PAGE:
New pass policy creates an undue burden on students, teachers

New+pass+policy+creates+an+undue+burden+on+students%2C+teachers

Ethan Blastick

Now that we are in the eighth week of school, students are in a routine and getting used to homework and after-school activities. One adjustment students still have to get accustomed to is the new rule on hall passes. Starting this school year, for a student to leave the class to go anywhere, including the restroom, they have to have a written pass from a teacher. Also, if a student is ever late to class, even by a minute or two, they have to go to the student services office and get a pass. On paper, this does not sound like a bad rule, but in reality, it becomes a nuisance for both students and teachers. 

The main inconvenience of the new rule for teachers is that if a student needs to leave the room the teacher must stop the lesson and write them a pass. In past years when students used the restroom during class, most students scanned a QR code, filled out an electronic pass or simply asked their teacher for verbal permission. Writing a physical pass, on the other hand, takes a significant amount of time out of the teacher’s lesson, especially if many students need to use the restroom. 

For students, one issue with the written bathroom pass rule is that it urges students to use the restroom during passing periods. This is not that much of an issue for male students, but for female students, there can be problems. During each passing period, many of the women’s restrooms have lines that are out the door, and there are also a handful of bathrooms that are still out of order from previous years. This causes female students to either wait to use the restroom or wait in line but then be late for class. The fear of being late to class could cause students to hold in the urge to use the restroom.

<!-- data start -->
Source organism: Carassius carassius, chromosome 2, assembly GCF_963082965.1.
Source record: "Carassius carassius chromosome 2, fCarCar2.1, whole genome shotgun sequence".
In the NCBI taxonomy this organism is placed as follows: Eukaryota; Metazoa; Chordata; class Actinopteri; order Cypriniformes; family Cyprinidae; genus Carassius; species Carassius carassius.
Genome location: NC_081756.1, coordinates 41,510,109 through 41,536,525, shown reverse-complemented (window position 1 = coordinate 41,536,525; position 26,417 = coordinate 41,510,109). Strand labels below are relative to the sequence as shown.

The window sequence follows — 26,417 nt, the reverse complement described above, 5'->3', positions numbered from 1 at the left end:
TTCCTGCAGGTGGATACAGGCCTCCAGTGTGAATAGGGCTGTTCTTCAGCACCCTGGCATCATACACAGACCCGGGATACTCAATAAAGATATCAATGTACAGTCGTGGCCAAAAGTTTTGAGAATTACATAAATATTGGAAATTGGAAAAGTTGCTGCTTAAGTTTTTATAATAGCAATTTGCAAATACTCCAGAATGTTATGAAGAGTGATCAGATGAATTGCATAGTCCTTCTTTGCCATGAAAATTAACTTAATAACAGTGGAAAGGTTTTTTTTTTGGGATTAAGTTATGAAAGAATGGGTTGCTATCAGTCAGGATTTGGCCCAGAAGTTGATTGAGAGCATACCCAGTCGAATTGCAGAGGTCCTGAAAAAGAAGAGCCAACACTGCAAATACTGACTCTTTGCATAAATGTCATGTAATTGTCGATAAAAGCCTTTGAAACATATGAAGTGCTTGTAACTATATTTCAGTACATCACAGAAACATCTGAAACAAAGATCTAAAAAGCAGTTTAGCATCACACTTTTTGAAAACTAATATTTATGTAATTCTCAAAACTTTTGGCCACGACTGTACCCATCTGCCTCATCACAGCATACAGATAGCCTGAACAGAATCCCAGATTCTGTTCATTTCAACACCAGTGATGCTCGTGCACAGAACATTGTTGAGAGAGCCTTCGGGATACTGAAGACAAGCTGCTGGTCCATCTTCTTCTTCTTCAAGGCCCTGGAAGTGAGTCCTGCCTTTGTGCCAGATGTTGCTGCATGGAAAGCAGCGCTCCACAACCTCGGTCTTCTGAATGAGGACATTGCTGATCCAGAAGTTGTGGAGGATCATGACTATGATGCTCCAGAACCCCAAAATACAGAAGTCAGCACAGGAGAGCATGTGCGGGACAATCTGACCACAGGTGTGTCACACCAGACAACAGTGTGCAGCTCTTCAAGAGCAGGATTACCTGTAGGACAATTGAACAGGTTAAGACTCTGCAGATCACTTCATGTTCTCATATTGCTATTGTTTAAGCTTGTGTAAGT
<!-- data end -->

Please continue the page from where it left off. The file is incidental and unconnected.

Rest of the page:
On that note, fear of disrupting class may drive some to change their bathroom habits. If students do not use the restroom when they need to this could create health issues, especially for women. According to a study published in the National Library of Medicine, “Holding urine for a long time allows bacteria to multiply within the urinary tract, resulting in cystitis.” This means that if students hold the urge to use the restroom then over time it could result in health issues. 

All of these reasons are why the school should bring back electronic passes and QR codes. They were much more efficient for teachers and students. Teachers did not have to stop class to write passes for students, and students could comfortably leave the room without disrupting class. The purpose of the paper pass rule is to keep students from lingering in the halls, but if the school implemented a thought-out electronic pass system then students can still have something to show administrators if stopped in the halls. The paper pass rule is a step in the wrong direction and instead, the school should focus on a more modern pass system that benefits both students and teachers. 

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